Below is a list of categories from which you can choose a favorite "F" or "G" button(s) to bring for "Show 'N Tell" at our next meeting. If there is not a website link with the description, you can try google-ing the term and add the word "images" to find photos of the type. Remember, you can also bring buttons that feature designs that include: Frogs, flowers, fancy, fowl, giraffe, gnome or other named buttons.
Fabric-Covered: Can be covered with woven, crocheted or knitted thread, or other type of needlework. Also, fabric stretched over disk . Often made by hand.
Faceted Back and/or Front: Molded or cast designs. Very popular on the front of black glass buttons. Faceted back glass buttons can be transparent or opaque, clear or colored. Some have inserts of mottled glass or pearl in the center of the fronts. www.buttoncountry.com/BlackGlass1.html
Feathers: Includes both real feathers incorporated onto the button and feather designs. Special blue and green foils were used under glass to create the "eye of a peacock" look.
Ferrotypes: Images created from a thin iron plate and processing solutions. Also called tintypes. madmimi.com/s/13b7f4?o=pm
Field: refers to various backgrounds on uniform buttons, such as plain, lined, stipled.
Firemen's Buttons: As early as 1805.
Firmin & Sons, LTD: One of the earliest button (late 1700s) manufacturers, mainly uniform and livery buttons. Name on back of button.
Flecks: Composition buttons with coating of tinsel, foil, goldsand, etc., combined with shellac on the button surface. see Goldstone button at www.buttoncountry.com/GlassInM1.html
Foil Trim: Often called "tin foil" because it was first made with thin layers of tin. Used as background for cutout designs under glass and then later on glass, which was then covered by another thin layer of glass.
Four-way Shank: Also called box shank www.thebuttonmonger.com/content/June%202011.pdf
Fur Buttons: Generally intended only for use on fur coats.
Gaiter: (Gaiters are a type of protective clothing for a person's ankles and legs below the knee.) Type of Small Chinas, flat or slightly rounded back with a metal shank plate and loop shank. Used on gaiters but also women's and children's clothing. Shapes include flat, domed, coned or hobnail. 3/8"-3/4" Includes "Bullseye" with concentric circles designs as seen at www.buttoncountry.com/china.html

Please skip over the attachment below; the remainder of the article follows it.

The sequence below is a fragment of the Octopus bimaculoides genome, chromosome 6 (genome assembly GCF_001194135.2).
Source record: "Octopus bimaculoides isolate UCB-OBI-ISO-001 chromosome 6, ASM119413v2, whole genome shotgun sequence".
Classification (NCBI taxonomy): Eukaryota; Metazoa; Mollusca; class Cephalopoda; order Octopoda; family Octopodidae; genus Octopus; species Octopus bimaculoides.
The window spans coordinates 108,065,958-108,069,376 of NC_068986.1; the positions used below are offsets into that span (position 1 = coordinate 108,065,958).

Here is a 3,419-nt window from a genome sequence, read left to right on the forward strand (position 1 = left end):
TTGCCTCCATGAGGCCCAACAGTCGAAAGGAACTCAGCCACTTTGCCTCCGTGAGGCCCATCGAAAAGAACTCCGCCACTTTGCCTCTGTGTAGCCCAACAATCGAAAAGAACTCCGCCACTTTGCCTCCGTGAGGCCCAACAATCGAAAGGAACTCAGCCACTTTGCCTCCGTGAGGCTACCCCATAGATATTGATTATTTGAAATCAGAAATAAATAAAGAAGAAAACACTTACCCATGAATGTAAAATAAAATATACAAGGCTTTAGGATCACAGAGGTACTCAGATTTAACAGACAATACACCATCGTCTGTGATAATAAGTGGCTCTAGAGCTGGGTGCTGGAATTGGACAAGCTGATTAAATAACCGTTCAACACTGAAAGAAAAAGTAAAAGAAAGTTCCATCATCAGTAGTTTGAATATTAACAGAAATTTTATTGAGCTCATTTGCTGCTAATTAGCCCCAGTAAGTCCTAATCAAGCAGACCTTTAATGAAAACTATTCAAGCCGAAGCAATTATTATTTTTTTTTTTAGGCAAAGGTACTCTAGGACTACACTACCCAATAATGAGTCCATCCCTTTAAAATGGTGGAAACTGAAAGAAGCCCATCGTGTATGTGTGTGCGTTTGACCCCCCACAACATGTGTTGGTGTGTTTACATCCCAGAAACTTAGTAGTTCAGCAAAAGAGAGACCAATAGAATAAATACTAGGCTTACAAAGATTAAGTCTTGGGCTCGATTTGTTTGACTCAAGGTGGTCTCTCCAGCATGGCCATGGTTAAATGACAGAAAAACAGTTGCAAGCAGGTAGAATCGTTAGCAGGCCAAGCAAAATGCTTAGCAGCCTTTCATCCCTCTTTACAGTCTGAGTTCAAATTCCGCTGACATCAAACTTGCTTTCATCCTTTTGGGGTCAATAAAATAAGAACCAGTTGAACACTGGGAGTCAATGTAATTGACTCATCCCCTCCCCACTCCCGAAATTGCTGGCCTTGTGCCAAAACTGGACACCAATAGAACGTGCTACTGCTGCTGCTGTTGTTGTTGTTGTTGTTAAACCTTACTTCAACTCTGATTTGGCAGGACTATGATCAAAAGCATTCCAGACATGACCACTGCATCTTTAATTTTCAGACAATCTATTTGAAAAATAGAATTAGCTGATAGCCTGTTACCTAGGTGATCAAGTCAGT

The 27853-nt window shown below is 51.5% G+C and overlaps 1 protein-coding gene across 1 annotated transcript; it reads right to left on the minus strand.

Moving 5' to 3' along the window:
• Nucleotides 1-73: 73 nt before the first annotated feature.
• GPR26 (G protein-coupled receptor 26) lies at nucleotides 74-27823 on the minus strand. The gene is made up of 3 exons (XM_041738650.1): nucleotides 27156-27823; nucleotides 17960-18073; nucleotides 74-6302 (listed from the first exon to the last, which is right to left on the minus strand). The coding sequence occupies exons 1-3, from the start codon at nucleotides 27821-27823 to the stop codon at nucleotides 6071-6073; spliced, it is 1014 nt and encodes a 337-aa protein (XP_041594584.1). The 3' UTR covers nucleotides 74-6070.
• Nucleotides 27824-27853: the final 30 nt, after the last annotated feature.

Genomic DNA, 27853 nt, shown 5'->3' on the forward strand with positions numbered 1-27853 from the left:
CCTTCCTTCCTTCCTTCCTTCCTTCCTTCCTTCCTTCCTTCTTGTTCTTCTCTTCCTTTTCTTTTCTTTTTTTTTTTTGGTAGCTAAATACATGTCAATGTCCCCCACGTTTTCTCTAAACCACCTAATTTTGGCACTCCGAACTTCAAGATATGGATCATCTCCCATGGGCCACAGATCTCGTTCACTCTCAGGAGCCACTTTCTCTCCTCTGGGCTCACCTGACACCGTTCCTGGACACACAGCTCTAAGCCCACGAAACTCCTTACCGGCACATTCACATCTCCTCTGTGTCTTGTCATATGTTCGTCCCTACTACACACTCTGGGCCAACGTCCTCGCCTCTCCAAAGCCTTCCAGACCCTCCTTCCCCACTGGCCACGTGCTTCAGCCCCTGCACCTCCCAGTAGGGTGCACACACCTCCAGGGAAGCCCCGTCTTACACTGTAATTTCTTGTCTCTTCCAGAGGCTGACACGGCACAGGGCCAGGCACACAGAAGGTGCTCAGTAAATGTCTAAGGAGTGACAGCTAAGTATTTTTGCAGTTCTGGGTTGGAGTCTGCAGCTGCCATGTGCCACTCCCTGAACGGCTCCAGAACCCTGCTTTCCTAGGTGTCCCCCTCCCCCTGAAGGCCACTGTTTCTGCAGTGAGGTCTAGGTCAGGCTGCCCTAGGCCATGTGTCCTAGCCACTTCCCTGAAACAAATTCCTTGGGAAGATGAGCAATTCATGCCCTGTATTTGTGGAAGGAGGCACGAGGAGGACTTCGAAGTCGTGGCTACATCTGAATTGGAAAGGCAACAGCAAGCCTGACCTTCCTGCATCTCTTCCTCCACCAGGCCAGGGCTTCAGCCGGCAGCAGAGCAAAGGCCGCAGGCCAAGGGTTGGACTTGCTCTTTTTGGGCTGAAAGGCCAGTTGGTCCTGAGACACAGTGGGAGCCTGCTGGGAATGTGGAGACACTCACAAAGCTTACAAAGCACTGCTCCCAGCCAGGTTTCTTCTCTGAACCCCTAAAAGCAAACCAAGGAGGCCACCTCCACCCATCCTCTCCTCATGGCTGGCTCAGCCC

Galalith: German plastic made of milk. Nearly impossible to accurately identify a Galalith plastic button.
Galena: Glittering gray ore sprinkled on lightweight cardboard. Covered with glass and used as center of metal buttons.
Garter Buttons: From about 1910-1920 for fancy garters worn on the outside of garters. Covered with cotton or silk and with a face painted on it. About 3/4". www.busybeaver.net/blog/2013/05/08/the-button-museum-roaring-20s-collection/
Gates, Theodore: Decoupage-style covered with "watch crystal" glass. Signed on back with initials.
Gentlemen's Buttons: Refers to black glass buttons, two-hole sew-through type (deeply molde on front) with metal back. May be found on store cards, labeled "Gentlemen's Buttons." Often decorated with overlay trim in color and goldstone in luster designs.
Gilt: The first type of brass/gilt buttons were made that featured a thin coating of gold, which frequently wore off. Followed by a improved manufacturing process around 1800 that produced mostly small, plain gilt buttons for the first 30 years. More elaborate designs in 1830-1850 included surface designs. www.thebuttonmonger.com/gilt-brass-1820-1840-3-4/
Glass: Mostly from the 1840s on. Classified in two categories...(1) Clear and Colored and (2) Black Glass. www.buttoncountry.com/BlackGlass1.html www.buttoncountry.com/CandCGlass1.html
Gold: Seldom used for buttons except for plating.
Golden Age Buttons: Fancy gold-plated brass buttons made between 1830 and 1850.
Goodyear, Nelson: The dates of 1849-1851 appear on Nelson's hard-rubber buttons with the name Goodyear, however, the name and dates on the buttons do not indicated the date of manufacture.
Goofy: Refers to odd, humorous or picture buttons made from plastics, china, wood, nuts, cork, etc. Coined by Dorothy Foster Brown in her book, Button Parade.
Greek Key: A pattern often used on buttons of straight lines bent or joined at right angles.
Greenway, Kate: English artist and writer (1846-1901). Linked to Greenway stories but only authenticated if identified with illustration. Greenway designs were molded on Jasperware in US, and on metal for the American trade.
Grisaille: 16th Century painting on ivory, enameled and laquered metals, etc. All white on black background.
Grotesque Designs: Found only on black glass buttons. Re: turkey wing with nail through it; foot of turkey or similar bird. Designs always incised, never raised. Filled with gold or silver paint.
Gut Loop Shank: Crosses loops of gut or string used on metal-covered buttons with wood or bone backs.
Sylvia Liszka Durell, Author
Owner of HoleyButtons.com and a founding member of the Hernando County Button Collectors Group in Florida.